Ohio tornadoes increased 55% in a decade. Why could that be?

A building at N. Market and E. Main St. on Troy's downtown square lost its roof during a January 2020 EF0 tornado lasting two minutes. LISA POWELL / STAFF
A building at N. Market and E. Main St. on Troy's downtown square lost its roof during a January 2020 EF0 tornado lasting two minutes. LISA POWELL / STAFF

Tornadic activity rose 55% in Ohio during the decade that ended in 2019, the year of the record-breaking 21-twister outbreak two years ago, according to federal weather data.

Much of the increase, however, might be attributed to new radar technology that can detect much weaker tornadoes and the proliferation of citizens armed with smartphone cameras, according to officials.

“Our technology — not only its resolution, but also how frequently it updates — enables us to see things that maybe 10 years ago would not have been the case,” said Kristen Cassady, a National Weather Service meteorologist based in Wilmington.

The state recorded 193 tornadoes between 2000 and 2009; the number jumped to 300 the following decade ending in 2019, according to the National Oceanic and Atmospheric Administration’s Storm Event Database.

But some weaker tornadoes might have simply gone undetected in previous decades, Cassady said.

“A lot of (the increase) is on the lower end, a lot of EF0s and EF1s, which certainly can do quite a bit of damage. Of course, once you go up that rating scale, the damage threat tends to increase rather substantially and we’re not necessarily seeing that those are increasing,” she said.

Some of the more recent technology includes dual-polarimetric radar that transmits and receives pulses in both a horizontal and vertical orientation. As a result, the returning frequencies provide measurements of the horizontal and vertical dimensions of targets, supplying forecasters with better estimates of the size, shape and variety of targets within the atmosphere, according to the National Weather Service.

Dual-polarimetric radar lets meteorologists differentiate between clouds, snowflakes, rain, hail stones — and debris pulled miles into the sky, said Andy Hatzos, another meteorologist in the Wilmington office.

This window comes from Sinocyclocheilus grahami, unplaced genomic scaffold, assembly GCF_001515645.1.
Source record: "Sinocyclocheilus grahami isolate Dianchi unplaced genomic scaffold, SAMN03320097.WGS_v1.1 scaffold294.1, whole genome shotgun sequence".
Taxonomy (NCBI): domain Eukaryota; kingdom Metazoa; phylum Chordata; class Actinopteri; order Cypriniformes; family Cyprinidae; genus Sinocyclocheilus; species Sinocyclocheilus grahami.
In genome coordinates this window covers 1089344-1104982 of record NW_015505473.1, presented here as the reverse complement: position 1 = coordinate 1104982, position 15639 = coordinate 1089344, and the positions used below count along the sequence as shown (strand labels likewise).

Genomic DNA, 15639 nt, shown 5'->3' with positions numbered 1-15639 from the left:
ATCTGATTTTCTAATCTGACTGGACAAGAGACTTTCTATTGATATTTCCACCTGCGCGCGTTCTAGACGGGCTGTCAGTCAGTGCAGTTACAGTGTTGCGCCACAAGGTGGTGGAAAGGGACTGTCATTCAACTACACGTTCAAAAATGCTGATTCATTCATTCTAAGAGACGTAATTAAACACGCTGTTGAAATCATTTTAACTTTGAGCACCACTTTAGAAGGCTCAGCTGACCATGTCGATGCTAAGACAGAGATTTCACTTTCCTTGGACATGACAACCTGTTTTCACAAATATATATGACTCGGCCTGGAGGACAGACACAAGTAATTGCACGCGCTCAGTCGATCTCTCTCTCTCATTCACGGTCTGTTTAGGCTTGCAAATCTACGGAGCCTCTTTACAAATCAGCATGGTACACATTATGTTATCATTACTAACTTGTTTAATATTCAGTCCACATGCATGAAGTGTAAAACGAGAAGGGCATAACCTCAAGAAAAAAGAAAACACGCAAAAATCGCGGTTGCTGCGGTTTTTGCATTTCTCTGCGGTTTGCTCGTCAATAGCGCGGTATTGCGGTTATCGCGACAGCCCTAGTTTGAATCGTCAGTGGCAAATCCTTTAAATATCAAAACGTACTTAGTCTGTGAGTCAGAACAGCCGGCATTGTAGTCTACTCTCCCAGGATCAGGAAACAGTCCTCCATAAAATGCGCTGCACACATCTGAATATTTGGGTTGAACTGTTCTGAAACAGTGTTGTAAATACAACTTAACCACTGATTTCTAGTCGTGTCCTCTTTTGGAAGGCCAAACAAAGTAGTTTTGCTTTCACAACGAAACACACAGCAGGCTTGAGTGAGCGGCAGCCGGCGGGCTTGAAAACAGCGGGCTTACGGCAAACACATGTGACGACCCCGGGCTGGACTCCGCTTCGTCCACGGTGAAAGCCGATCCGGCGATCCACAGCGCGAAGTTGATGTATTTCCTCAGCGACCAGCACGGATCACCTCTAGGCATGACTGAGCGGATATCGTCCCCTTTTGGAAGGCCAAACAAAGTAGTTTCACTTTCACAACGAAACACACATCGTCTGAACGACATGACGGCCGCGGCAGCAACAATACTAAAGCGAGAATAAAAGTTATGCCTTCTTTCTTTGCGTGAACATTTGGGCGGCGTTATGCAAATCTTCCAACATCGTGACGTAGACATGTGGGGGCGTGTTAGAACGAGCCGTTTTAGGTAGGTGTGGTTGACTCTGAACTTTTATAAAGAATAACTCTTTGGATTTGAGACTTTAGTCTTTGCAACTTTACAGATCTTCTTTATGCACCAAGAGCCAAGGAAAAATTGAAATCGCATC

“We know that if debris is lofted high into the atmosphere, that it’s going to be shaped in a very chaotic way, because we’re talking about pieces of trees, pieces of grass, leaves, pieces of structures,” he said.

ExploreWalking the Path of the Storm

Cassady said another possible explanation for the decade over decade increase is the number of people with smartphones who quickly gather photos during storms and make social media posts, which get forwarded to the National Weather Service.

“If you rewind the clock 10 years ago, if there was major damage to a structure, we would have heard about it. But if it was some trees down and maybe some shingles off a structure — more on the lower end (of the EF scale) — that’s not necessarily something we would have heard about,” she said.

During 2019, Ohio 58 recorded tornadoes. The most powerful of the Memorial Day tornadoes, an EF4 that sliced across Montgomery County, accounted for 166 of the 180 tornado injuries that year. One fatality and six injuries were recorded in Mercer County by an EF3 tornado during the same outbreak, according to federal data.

The cumulative paths of Ohio’s Memorial Day 2019 tornadoes stretched about 100 miles and stayed on the ground a combined three hours, Hatzos said.

Last year, 24 tornadoes were reported in Ohio, none stronger than EF1 causing no injuries or deaths. Three EF0 tornadoes touched down in Miami County during 2020, one in January caused significant roof damage to buildings in downtown Troy.


No tornadoes have been reported this year and just eight severe thunderstorm warnings have been issued within the 52 counties the Wilmington office covers in southwest and central Ohio, southeast Indiana and northern Kentucky.

Ohio is inching closer to another record: the latest date for a calendar year’s first confirmed tornado, which came June 12, 2013, according to Hatzos.

“This is very quiet here so far … No tornadoes. Not at all. Nothing even close,” he said. “This will change. It will absolutely change.”

Tornadoes can range in intensity. Wind speeds are measured on the Enhanced Fujita scale, which was implemented in February of 2007:


  • Estimated wind speeds: 65 to 85 mph
  • Observations: Light damage overall. Winds will pull siding or gutters off homes, broken tree branches and shallow-rooted trees pushed over.


  • Estimated wind speeds: 86 to 110 mph
  • Observations: Moderate damage. Roofs stripped of shingles. Mobile homes overturned or damaged. Broken glass to windows or other glass.


  • Estimated wind speeds: 111 to 135
  • Observations: Considerable damage. Roofs torn off well-constructed homes. Mobile homes completely destroyed. Large trees snapped or uprooted. Cars lifted off ground.


  • Estimated wind speeds: 136 to 165 mph
  • Observations: Severe damage. Well-constructed homes destroyed. Severe damage to large buildings like shopping malls. Heavy cars lifted off the ground and thrown. Trains overturned.


  • Estimated wind speeds: 166 to 200 mph
  • Observations: Devastating damage. Whole frames of well-constructed homes completely leveled. Cars thrown and small missiles generated


  • Estimated wind speeds: Over 200 mph
  • Observations: Incredible damage. Strong frame houses leveled off foundations and swept away. Car-sized missiles fly through the air over 100 yards. High-rise buildings have significant deformation.

Sources: National Weather Service, The Weather Channel

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